In 2001, Gayane met Lara Aharonian, who was back then a volunteer from Canada, in Nagorno-Karabakh. They started talking about how people’s lives had been affected by war, and how poor the situation for the refugees was, especially for women. Women rarely have influence on militarization of the society and the warfare itself, but experience the consequences through loss of their homes, their safety, and often close family members. And, even in times of peace, women’s rights were not high on the agenda in the Armenian society.
That conversation marked for Gayane a beginning of a lifelong commitment to women’s rights. And when Lara opened the Women’s Resource Center in Armenia, Gayane decided to open the centre’s branch in Nagorno-Karabakh. The center became a place where women could speak freely, a safe space. By now, WRC has become a strong and visible organization, working on advocacy, empowerment and creation of safe spaces. But the road to this has not been straight forward – and it has taken time even to get women’s rights recognized as an issue.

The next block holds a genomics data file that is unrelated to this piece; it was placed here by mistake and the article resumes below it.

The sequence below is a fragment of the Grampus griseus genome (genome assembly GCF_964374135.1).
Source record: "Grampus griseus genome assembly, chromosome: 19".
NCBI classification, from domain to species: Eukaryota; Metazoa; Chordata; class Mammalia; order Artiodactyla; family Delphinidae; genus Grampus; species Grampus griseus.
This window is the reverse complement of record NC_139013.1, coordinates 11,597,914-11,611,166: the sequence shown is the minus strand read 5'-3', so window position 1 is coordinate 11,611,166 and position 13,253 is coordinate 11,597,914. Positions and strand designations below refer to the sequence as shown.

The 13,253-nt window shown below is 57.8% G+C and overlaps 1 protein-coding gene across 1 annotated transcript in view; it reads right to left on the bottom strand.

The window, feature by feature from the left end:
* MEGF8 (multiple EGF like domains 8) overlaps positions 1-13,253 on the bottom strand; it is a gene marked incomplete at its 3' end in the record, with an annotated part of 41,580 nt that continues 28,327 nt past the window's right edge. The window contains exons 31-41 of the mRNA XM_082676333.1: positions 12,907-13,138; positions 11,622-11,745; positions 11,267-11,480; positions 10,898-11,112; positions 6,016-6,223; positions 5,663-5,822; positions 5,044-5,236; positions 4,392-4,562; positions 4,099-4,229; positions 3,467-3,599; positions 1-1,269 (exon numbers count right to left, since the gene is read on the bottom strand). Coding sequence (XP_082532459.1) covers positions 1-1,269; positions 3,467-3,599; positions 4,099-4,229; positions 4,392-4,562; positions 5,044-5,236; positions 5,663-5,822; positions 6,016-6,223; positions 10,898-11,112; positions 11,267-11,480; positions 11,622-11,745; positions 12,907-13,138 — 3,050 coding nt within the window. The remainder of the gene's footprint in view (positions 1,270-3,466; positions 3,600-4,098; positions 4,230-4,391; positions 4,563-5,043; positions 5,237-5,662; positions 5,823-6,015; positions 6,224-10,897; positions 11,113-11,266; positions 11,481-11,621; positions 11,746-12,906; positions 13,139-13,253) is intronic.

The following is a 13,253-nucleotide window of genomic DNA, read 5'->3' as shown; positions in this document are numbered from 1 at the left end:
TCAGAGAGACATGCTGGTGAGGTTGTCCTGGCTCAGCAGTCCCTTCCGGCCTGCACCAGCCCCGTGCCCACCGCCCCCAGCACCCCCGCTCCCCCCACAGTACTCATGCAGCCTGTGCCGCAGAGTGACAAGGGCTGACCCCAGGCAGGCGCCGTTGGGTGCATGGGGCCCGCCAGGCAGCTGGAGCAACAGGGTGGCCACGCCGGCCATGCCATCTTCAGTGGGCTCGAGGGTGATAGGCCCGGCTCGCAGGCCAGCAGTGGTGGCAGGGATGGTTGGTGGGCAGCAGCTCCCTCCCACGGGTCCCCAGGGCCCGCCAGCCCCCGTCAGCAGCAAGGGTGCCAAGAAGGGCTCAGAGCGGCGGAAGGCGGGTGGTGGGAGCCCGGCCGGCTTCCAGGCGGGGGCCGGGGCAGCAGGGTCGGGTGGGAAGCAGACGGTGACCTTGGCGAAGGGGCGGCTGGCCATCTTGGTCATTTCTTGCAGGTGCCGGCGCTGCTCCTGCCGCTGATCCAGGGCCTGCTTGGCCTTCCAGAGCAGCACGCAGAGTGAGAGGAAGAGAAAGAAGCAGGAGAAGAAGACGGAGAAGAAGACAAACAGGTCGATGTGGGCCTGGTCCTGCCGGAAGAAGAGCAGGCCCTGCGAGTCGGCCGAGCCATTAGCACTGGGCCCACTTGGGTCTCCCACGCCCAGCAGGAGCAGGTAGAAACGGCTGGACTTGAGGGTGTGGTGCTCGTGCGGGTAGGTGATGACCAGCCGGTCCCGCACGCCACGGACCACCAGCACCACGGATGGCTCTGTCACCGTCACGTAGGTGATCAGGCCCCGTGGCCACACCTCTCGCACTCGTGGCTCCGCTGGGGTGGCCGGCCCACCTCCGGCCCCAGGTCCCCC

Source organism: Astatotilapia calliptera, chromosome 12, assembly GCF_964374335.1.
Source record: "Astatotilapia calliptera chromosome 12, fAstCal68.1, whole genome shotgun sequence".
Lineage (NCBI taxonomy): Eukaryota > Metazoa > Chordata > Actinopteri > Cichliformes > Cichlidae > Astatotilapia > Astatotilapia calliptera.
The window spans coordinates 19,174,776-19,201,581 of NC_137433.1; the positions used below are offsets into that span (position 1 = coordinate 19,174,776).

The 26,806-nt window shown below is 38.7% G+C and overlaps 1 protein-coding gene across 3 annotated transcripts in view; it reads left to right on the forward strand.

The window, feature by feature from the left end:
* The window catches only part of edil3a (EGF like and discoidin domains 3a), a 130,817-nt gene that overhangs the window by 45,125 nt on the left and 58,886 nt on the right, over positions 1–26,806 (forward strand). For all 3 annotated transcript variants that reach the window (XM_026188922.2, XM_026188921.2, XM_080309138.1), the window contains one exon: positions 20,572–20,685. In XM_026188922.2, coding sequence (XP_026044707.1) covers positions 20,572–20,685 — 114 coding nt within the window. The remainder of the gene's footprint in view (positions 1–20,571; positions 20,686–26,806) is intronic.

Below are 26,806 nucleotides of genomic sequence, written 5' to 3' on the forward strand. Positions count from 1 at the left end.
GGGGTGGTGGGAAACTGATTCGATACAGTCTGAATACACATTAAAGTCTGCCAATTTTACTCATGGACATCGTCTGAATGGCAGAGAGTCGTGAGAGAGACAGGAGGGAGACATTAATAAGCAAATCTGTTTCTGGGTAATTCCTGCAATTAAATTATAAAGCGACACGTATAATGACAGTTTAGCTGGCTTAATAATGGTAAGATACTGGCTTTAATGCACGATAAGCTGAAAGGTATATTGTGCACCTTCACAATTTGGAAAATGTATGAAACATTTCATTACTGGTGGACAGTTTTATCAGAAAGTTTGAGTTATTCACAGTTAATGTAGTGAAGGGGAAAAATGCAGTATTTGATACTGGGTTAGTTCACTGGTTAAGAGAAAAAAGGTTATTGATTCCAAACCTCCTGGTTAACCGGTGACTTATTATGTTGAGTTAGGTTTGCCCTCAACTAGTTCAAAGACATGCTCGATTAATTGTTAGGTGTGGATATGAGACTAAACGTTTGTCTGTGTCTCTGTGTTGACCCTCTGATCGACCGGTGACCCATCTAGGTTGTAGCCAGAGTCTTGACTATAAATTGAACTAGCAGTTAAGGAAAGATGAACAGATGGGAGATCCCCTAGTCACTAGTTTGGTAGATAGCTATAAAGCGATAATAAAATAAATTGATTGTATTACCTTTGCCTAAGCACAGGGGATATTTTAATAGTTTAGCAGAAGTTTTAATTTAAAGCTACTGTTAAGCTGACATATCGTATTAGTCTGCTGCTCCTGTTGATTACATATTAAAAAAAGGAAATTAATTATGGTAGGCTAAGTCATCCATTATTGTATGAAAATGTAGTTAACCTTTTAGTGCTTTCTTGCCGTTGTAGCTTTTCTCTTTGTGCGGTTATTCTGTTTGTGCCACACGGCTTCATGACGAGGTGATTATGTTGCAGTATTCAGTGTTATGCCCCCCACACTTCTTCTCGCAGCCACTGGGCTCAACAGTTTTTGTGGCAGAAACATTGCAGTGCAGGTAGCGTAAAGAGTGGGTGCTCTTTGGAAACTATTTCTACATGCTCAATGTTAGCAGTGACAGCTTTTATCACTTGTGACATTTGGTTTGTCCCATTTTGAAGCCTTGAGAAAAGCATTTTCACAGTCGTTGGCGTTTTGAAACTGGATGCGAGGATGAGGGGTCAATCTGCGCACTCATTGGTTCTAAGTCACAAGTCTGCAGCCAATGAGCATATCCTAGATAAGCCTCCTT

Almost 20 years after that first conversation, the war in 2020 forced Gayane into the same situation as many of the women they were working with – a woman, an activist – and fleeing. The capital of Armenia, Yerevan became her new home.
One foot after the other
Gayane’s main insight with creation of the centre, was that changing the formal system head-on was not possible. She had to start by putting one foot ahead of the other, changing women’s attitudes and thresholds of talking about domestic problems, including gender-based violence, one by one.